Presentation on theme: "Using an Atomic Non-Linear Generated Laser Locking Signal to Stabalize Laser Frequency Gabriel Basso (UFPB), Marcos Oria (UFPB), Martine Chevrollier (UFPB),Thierry."— Presentation transcript:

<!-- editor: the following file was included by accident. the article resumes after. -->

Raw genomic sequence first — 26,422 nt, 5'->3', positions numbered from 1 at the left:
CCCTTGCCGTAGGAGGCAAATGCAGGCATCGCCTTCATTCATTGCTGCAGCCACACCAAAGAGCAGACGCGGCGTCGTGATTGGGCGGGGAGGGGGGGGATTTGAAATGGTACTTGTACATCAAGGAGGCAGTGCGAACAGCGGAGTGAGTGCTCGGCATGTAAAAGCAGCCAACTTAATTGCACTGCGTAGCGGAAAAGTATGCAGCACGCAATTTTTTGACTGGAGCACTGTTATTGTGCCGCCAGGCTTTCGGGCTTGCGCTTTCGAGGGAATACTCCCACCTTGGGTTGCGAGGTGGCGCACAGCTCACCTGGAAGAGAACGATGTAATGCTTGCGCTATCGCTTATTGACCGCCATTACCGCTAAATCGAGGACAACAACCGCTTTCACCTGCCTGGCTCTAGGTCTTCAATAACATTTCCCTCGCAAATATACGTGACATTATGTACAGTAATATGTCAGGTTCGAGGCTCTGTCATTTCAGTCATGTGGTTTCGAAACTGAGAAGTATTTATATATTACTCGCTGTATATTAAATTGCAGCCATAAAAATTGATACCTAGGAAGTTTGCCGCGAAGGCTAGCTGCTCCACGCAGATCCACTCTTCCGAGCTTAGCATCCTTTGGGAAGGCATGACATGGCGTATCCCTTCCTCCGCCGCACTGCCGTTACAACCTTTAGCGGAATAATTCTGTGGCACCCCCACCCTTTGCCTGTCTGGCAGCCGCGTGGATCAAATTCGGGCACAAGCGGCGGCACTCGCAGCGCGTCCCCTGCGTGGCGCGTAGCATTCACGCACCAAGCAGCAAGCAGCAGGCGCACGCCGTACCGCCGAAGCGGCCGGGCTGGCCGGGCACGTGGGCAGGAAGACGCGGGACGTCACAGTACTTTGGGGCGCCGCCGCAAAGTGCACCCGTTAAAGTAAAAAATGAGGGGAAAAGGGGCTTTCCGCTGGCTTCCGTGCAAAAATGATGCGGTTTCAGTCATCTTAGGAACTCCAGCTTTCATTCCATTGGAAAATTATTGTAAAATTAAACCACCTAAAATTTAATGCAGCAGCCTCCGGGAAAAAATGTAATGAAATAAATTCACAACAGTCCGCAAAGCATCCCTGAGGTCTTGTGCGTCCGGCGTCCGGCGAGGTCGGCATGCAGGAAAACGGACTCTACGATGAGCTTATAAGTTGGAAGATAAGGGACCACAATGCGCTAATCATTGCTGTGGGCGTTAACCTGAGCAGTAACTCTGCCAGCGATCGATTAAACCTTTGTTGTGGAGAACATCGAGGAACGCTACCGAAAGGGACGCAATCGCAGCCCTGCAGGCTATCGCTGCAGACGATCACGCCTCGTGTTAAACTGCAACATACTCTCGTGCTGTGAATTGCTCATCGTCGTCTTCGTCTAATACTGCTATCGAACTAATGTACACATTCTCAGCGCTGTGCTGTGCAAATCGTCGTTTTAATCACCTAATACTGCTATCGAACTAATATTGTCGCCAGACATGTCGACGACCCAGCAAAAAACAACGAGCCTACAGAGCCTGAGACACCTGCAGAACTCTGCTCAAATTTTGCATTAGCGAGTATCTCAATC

Using an Atomic Non-Linear Generated Laser Locking Signal to Stabalize Laser Frequency Gabriel Basso (UFPB), Marcos Oria (UFPB), Martine Chevrollier (UFPB),Thierry Passerat de Silans (UFPB), Kartik Pilar (SUNY) ConclusionReferencesAcknowledgements Introduction Theory and Methods Objective Results In order to use lasers to create a super-cold cloud of atoms, through processes such as Doppler cooling, a laser must be tuned to very specific wavelengths. To create a laser system with constant wavelength, a feedback system must be used. For our system, an atomic, non-linear generated laser locking signal (ANGeLLS) is used to modulate the current through the laser and correct fluctuations in the emitted wavelength of the laser. We are using the non-linear medium properties of rubidium to monitor the frequency of a laser, and lock the wavelength of the laser to lengths that correspond to transition energies of the excitation states of rubidium. Figure 1. This diagram depicts the setup used to obtain frequency dependent signals, a dispersive ANGeLLS and a saturated absorption signal. Rubidium vapor is known to be a non-linear media in terms of its index of refraction with respect to light intensity. With this knowledge, we divert part of the power of a semiconductor diode laser, which is modulated by a function generator, through a lens and then a heated rubidium cell. The lens focalizes the light on the cell increasing the non- linear effects. The Gaussian intensity profile of the beam induces a refractive index gradient that acts as a lens whose focal length depends on the laser frequency. This allows the non-linear properties of the rubidium cell to create a dispersive signal in a photo detector, which is placed after an aperture, due to changes in the frequency causing the cell to act as a lens with a changing focal point. Using the dispersive signal through the photo detector, an electronic feedback circuit stabilizes the frequency of the semiconductor laser by modulating current. When the feedback system is turned on, the function generator is turned off. Also, to maintain an understanding of the wavelength of the laser, and it’s fluctuations, a separate portion of the power of the beam is diverted towards an unheated rubidium cell. This time, no lens is used. Instead of a dispersive signal, an absorptive signal is received by the photo detector. However, by saturating the cell with a counter-propagating beam, hyperfine transitions can be seen, which is known as saturated absorption spectroscopy.. These hyperfine transitions can be isolated by making an amplitude modulation in the pump beam and a homodyne detection using a lock-in amplifier, and then used as a reference to monitor the stability of the ANGeLLS system. Figure 2. This graph shows, from bottom to top, the function modulating the current of the laser from the function generator, the saturated absorption signal with hyperfine transitions, and the dispersive signal from the ANGeLLS system. The transition used for stabilization is circled. Figure 3. This graph shows the saturated absorption signal after the lock-in amplifier is used (bottom), along with the hyperfine transitions that have been isolated by the lock-in amplifier(top). Figure 4. This graph shows the signals from the ANGeLLS system (bottom), and the isolation signal from the lock-in amplifier of the hyperfine transition(top) when there is feedback. We observed that by using the ANGeLLS system, the frequency of the laser was stabilized to within 40 MHz, which corresponds to a change in wavelength on the order of 10 -5 nm. Previously, the change in wavelength was much greater as shown in Figure 5. Without the feedback system, the signal seems to drift, even leaving the hyperfine transition. The changes in frequency cause a change in the index of refraction of the ANGeLLS cell, and therefore cause fluctuations in the voltage in the signal from the photo detector. Although the laser appears to be frequency stable, there is still room for improvement. Most improvement can be made by obtaining a better ANGeLLS signal by reducing noise from table movement, sounds, and vibrations from the air conditioner. In the future, three of these laser systems will be used in an experiment to cool a cloud of rubidium atoms to temperatures of a few hundred millikelvin by a process of Doppler laser cooling. B. Farias, T. Passerat de Silans, M. Chevrollier, and M. Oria (2005). Frequency bistability of a semiconductor laser under a frequency-dependent feedback. Physical Review Letters, 94(17), 3902-3905. Fabiano Queiroga, Wileton Soares Martins, Valdeci Mestre, Itamar Vidal, Thierry Passerat de Silans, Marcos Oria, and Martine Chevrollier. Laser stabilization to an atomic transition using an optically generated dispersive line shape. Submitted, awaiting publication. Figure 5. This graph shows the signal from the ANGeLLS system when the feedback system is off. Shown is the signal from ANGeLLS (top) and the hyperfine transition (bottom).